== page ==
Cognitive Enterprise

Playing poker with robots: A solution overview

Share this post:

This is the second article in the series of blog posts where we show the ease and usefulness of Watson services by making two robots play poker in a multi-person setting.

In the previous article, we introduced our project, our robots, and Bluemix. Today, we will talk about the various Watson services out there on Bluemix that can help our idea turn into a reality and how to use those services with Watson Developer Cloud.

Image 1

Watson Developer Cloud and Bluemix

The IBM Watson Developer Cloud (WDC) is a library of smart services that you can use to develop cognitive applications. WDC provides REST APIs that can be accessed through SDKs written in Node.js, Python and Java.

The Watson Services Catalog lists all services offered by Watson Developer Cloud. These services provide a RESTful interface for interaction between the applications and the service.

IBM Bluemix is a cloud platform which is used to deploy and host your applications and Watson services.

Making Robots Cognitive

To play a game of poker with humans, our robots need to have some cognitive capabilities.

The robots should be able to look at their cards and recognize them. They should listen to what the players around the table are talking and understand it. They should be able to participate in conversations.

In the past it has been difficult to do these tasks using conventional methods but Watson will help us accomplish these normally difficult tasks.

We have shortlisted the following services to serve our purpose :

1. Speech to Text : The Speech to Text service from Watson converts human voice into the written word. This easy-to-use service uses machine intelligence to combine information about grammar and language structure to generate an accurate transcription. This service also supports multiple languages.

2. Text to Speech : Watson’s Text to Speech service synthesizes written text into speech audio. This service provides both male and female voices in multiple languages.

3. Natural Language Classifier : The Natural Language Classifier service from Watson enables developers without a background in machine learning to interpret and classify natural language. The developer just has to provide a training set containing of sentences against their intents.

4. Dialog : The Dialog service provided by Watson Developer Cloud allows developers to build applications with an ability to have conversations with the users. Imagine having your application to automatically respond to user questions, walk users through processes or applications or just add a social element of chatting. This service can learn and track the user profile information over time to improve the quality of conversations over time.

5. Visual Recognition : Watson’s Visual Recognition service answers the question : “What is in this image?”. It is as easy as passing the image to the service and having the service respond with confidence scores of objects and events contained in the image. This service also detects faces and performs Text Recognition on the image. If you are planning to use this service for a very specific set of images (like the deck of cards in our case), you can train a custom classifier for yourself by passing a sample set of images to the service.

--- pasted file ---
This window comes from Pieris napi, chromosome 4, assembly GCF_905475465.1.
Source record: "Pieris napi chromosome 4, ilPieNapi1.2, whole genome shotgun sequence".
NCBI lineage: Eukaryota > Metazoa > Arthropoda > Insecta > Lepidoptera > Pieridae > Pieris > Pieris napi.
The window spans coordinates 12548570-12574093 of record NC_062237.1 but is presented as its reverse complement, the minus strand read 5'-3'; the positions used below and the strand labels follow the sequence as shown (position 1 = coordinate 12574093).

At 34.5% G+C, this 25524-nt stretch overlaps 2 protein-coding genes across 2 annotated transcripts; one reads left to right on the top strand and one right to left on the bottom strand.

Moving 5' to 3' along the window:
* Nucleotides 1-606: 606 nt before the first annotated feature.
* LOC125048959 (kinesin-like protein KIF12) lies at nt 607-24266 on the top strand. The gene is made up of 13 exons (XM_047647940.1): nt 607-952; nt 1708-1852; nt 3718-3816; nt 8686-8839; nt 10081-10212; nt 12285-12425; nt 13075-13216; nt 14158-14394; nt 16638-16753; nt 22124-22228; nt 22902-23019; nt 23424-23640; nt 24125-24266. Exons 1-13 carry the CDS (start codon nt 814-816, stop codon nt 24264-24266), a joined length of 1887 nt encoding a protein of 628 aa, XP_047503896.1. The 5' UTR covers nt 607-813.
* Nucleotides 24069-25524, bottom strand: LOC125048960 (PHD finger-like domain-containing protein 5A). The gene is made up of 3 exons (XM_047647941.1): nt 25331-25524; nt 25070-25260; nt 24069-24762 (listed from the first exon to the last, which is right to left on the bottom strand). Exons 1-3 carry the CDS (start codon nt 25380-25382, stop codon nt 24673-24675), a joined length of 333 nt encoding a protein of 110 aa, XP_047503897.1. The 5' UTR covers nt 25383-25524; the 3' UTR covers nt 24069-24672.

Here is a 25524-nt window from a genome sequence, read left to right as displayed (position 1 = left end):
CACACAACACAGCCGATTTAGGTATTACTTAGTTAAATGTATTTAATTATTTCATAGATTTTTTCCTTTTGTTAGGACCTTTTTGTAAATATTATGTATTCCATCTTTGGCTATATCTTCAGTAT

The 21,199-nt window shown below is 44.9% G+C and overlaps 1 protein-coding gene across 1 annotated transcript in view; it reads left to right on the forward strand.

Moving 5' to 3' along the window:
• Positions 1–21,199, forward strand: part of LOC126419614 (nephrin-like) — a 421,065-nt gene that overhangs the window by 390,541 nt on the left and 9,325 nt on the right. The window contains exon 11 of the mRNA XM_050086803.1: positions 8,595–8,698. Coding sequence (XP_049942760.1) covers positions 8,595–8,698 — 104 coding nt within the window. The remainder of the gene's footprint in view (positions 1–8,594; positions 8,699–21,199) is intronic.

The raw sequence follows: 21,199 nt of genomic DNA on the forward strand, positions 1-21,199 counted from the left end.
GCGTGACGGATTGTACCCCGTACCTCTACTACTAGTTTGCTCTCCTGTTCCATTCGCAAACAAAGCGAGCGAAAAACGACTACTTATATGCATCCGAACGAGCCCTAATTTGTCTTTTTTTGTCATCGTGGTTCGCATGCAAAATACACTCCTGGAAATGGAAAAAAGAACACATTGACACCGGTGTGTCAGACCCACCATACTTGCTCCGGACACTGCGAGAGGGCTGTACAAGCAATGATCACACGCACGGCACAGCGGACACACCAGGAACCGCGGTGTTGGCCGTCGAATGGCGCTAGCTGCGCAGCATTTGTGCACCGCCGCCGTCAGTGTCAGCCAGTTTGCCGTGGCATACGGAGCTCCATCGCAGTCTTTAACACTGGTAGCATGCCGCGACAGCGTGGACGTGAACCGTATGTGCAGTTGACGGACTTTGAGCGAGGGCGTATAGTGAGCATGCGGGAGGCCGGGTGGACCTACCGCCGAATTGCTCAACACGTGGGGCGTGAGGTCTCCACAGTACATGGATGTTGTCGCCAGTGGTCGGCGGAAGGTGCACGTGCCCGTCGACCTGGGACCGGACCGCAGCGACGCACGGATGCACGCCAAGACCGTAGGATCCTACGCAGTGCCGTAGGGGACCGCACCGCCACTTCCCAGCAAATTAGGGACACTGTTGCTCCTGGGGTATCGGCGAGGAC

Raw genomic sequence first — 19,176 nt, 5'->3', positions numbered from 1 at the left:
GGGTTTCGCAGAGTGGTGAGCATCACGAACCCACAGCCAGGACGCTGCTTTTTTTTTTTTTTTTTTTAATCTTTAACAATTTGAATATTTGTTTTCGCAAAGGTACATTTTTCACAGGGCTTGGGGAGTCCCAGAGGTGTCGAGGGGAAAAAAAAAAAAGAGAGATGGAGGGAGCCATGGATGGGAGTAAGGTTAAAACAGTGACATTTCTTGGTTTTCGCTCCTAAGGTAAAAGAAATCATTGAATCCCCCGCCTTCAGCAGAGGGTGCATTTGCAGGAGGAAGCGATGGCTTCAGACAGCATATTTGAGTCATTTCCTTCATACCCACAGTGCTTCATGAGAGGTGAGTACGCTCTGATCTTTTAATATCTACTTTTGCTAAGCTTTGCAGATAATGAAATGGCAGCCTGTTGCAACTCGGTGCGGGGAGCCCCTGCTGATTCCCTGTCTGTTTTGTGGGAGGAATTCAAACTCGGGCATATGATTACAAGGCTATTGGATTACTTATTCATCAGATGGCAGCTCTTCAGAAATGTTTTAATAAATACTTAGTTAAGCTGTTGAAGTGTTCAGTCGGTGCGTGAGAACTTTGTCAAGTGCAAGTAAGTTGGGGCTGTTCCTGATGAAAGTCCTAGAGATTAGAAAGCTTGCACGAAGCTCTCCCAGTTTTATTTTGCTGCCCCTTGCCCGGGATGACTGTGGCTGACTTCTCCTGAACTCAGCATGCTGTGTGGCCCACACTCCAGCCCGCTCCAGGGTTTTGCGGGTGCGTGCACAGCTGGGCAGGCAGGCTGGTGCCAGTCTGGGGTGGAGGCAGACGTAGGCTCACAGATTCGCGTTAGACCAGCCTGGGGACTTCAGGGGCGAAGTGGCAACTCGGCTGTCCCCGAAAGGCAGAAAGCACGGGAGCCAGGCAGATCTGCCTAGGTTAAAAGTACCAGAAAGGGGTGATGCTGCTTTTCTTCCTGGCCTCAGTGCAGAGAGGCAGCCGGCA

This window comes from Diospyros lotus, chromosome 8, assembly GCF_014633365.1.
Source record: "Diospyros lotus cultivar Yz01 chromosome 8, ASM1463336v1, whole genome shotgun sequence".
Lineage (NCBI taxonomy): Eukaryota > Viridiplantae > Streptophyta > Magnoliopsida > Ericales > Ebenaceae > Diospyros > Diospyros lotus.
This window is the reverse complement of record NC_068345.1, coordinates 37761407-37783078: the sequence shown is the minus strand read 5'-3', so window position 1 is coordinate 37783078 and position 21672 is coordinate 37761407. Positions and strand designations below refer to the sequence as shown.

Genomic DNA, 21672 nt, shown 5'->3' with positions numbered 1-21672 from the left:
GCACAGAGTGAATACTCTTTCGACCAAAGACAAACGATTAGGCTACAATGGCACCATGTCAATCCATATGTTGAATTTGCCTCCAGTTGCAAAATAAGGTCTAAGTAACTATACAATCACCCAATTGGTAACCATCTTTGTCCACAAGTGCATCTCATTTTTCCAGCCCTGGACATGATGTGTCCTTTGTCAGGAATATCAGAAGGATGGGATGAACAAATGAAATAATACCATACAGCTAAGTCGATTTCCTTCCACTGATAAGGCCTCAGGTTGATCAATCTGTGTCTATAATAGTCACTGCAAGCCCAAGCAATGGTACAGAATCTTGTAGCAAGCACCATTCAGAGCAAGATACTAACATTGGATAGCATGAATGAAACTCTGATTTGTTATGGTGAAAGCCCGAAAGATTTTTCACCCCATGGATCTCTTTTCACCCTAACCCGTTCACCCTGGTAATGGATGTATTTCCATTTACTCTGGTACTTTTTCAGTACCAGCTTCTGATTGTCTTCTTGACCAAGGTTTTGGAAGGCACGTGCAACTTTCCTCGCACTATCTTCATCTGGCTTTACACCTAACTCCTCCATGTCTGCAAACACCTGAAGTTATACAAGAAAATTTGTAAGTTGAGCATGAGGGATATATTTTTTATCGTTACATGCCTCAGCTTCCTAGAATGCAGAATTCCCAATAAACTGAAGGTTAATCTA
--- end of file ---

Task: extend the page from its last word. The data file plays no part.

Image 2

Image 3

The Solution

Now that we have shortlisted the services we will be using, this is how our solution will look like. The robots will be our user interface and the Watson services deployed on the Bluemix cloud will be the “brain” of our system.

Installing Watson Developer Cloud for Python

We spoke about the Watson Developer Cloud SDK for accessing Watson services from your application. You can install the watson-developer-cloud python library to access the services provided by WDC as follows :

~$ pip install –upgrade watson-developer-cloud

or

~$ easy_install –upgrade watson-developer-cloud

And you are ready to go!

Final Words

In the next chapter, we will dig deeper into the Speech to Text service and learn how to implement it into a new application.

Add Comment
No Comments

Leave a Reply

Your email address will not be published.Required fields are marked *

More Developers Stories
July 26, 2017

Meet the 13-year-old prodigy taking IBM and artificial intelligence by storm

The Australian Broadcasting Corporation (ABC) recently profiled 13-year-old Canadian tech prodigy Tanmay Bakshi who started using computers at age five, launched his first app at age nine, and has been working with IBM's AI and cognitive APIs for a couple of years now. In 2013, at age nine, he built "tTables," an app to help kids learn multiplication, an incredible achievement for a child who loves to code but is largely self-taught.

Continue reading

July 26, 2017

How cognitive computing will revolutionize the retail industry

Cognitive computing is already redefining the retail industry worldwide. 91% of retail executives familiar with cognitive computing believe it will play a disruptive role in their organization. Opportunities for cognitive insights in the retail industry will continue to grow in the near future. Learn more.

Continue reading

July 20, 2017

Watch your tone! IBM expands on Watson’s tone sensitivity for customer service applications

Watson's Tone Analyzer API is expanding its emotional understanding to help businesses better solve customer engagement challenges. The new feature detects frustration, satisfaction, excitement, politeness, impoliteness, sadness and sympathy.

Continue reading